Around the middle school years, kids should actively create a budget or participate in one at home.
Kids should learn the difference between fixed and variable costs within a budget.
Have your tweens record things bought into the budget after an outing to the grocery store.
We use the EveryDollar App for our budget.
# 11 Credit Cards vs. Debit Cards vs. Cash
By this age, kids ages 11-14, probably already know what a credit card and a debit card is. But if they don’t, now is the time to teach them.
However, what is more important is to know the pros and cons of using each of these forms of payment.
Bring up what interest is when related to credit cards.
Then, allow your middle schoolers to come to their own conclusion with each.
Ask prompting questions like why might you prefer debit cards and cash over credit cards? What are some rules to remember if you ever use a credit card?
One of the critical elements to financial literacy is allowing kids to have the ability to think and infer when it comes to money instead of being passive users and spenders.
# 12 Saving for College
Going into debt for college has become the norm and acceptable, but it doesn’t have to be.
Starting the discussion around saving for college should start early and be discussed often. The middle school years are the time for that.
At this age, kids can learn about 529 plans, scholarships, work study, grants, and the dangers of taking out too many loans.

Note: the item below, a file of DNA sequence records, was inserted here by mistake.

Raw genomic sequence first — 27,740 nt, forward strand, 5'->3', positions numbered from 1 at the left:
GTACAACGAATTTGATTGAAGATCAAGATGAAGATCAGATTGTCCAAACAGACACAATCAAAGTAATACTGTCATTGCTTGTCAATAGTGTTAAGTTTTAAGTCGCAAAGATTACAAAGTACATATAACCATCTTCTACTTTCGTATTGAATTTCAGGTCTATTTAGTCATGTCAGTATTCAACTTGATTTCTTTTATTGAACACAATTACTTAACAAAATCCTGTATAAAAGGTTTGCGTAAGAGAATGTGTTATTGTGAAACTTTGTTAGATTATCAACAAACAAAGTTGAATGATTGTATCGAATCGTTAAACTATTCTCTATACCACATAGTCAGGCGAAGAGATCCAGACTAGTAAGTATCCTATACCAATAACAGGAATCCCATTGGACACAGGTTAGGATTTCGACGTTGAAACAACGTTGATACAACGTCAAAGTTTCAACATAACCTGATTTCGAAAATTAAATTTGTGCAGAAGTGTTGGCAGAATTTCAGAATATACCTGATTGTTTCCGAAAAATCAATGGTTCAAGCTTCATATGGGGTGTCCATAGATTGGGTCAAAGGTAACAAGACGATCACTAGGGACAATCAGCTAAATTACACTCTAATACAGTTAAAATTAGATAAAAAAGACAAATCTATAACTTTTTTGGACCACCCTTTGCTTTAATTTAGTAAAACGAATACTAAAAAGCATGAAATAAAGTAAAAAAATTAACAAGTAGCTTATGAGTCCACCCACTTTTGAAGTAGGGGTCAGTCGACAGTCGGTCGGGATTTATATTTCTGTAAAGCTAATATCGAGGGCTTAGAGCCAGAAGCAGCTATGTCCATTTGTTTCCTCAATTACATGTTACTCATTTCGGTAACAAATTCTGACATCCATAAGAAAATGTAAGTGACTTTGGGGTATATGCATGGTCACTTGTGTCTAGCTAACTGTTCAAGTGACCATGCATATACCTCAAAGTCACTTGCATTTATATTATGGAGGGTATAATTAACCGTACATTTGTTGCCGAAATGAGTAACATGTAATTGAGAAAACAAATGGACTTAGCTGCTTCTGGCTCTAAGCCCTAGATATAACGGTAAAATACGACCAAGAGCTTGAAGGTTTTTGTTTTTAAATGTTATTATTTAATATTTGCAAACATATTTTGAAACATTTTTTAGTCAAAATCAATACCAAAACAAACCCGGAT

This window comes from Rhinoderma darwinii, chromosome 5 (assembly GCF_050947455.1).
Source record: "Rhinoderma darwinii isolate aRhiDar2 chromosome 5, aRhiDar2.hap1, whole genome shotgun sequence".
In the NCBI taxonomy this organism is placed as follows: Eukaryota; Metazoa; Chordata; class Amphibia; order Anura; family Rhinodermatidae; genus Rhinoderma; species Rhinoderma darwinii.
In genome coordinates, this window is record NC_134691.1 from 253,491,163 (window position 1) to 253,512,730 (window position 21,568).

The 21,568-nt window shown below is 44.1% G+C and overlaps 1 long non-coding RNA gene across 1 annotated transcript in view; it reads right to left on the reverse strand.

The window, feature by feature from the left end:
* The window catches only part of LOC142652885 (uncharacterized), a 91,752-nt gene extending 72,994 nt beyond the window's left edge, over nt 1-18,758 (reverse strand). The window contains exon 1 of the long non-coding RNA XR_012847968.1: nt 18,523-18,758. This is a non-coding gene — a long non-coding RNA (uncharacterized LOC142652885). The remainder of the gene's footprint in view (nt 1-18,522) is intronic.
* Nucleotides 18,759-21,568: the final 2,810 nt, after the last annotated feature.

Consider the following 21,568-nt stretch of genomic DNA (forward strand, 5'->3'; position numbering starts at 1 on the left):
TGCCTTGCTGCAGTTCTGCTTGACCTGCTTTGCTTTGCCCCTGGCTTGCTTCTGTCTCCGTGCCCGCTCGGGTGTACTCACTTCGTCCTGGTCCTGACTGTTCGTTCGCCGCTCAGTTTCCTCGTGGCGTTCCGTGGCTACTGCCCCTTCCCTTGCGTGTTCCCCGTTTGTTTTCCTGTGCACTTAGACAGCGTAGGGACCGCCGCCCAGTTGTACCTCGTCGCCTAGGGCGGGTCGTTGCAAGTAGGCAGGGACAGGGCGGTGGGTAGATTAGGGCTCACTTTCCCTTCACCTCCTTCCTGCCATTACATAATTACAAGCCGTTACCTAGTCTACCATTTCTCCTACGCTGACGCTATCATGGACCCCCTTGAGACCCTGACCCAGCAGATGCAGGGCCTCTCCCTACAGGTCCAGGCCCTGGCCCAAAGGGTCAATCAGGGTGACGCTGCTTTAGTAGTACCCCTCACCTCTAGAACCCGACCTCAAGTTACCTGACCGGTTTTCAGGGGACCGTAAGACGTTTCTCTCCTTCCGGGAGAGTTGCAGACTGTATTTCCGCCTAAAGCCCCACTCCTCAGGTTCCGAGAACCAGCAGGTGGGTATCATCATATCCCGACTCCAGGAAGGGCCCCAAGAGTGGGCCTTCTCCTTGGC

They can start exploring the cost of college and the difference between in-state tuition, out-of-state tuition, and community college tuition.
They don’t need to have a major and where they want to go to college decided at this age.
They just need to know the cost of college, how to save for it, and why they don’t want to graduate with mounds of debt.
High School Years: Ages 14-18
# 13 Taxes and Insurance
Teenagers need to have financial literacy in this area, but most don't. I know I didn’t at that age.
Here’s what they need to learn.
And the best way for them to learn is to be actively involved in the finances at home and engaged with open and honest conversations with the family.
# 14 How to Save and Invest
Teenagers are not too young to save and invest for the future, even retirement.
Here’s what they need to learn:
Financial Peace University could be a good gift to give your highschooler to learn this important financial information.
# 15 Buying a Car Vs. Leasing and Buying a House Vs. Renting
Teenagers need to learn the pros and cons of each of these actions.
Again, this is a conversation to have with them or an area that will be covered in Financial Peace University.
Wrapping It Up
Money doesn’t have to be such a taboo and daunting subject that we avoid discussing with our kids of all ages.
It should be something that we start teaching our kids early and building upon at every age and stage.
Although there is a lot to learn when it comes to money, these fifteen important topics are the building blocks to having a well-abled, thoughtful, generous consumer as a child who has rich knowledge of financial literacy.
And financial literacy is so important…
“My hope is that with increased financial capability, more of us will be able to transition from surviving to thriving. Resulting in sufficient resources to support our own ever-changing, highly subjective pursuit of ‘happiness’.”
-Travis Cook, Education Specialist, Utah State Board of Education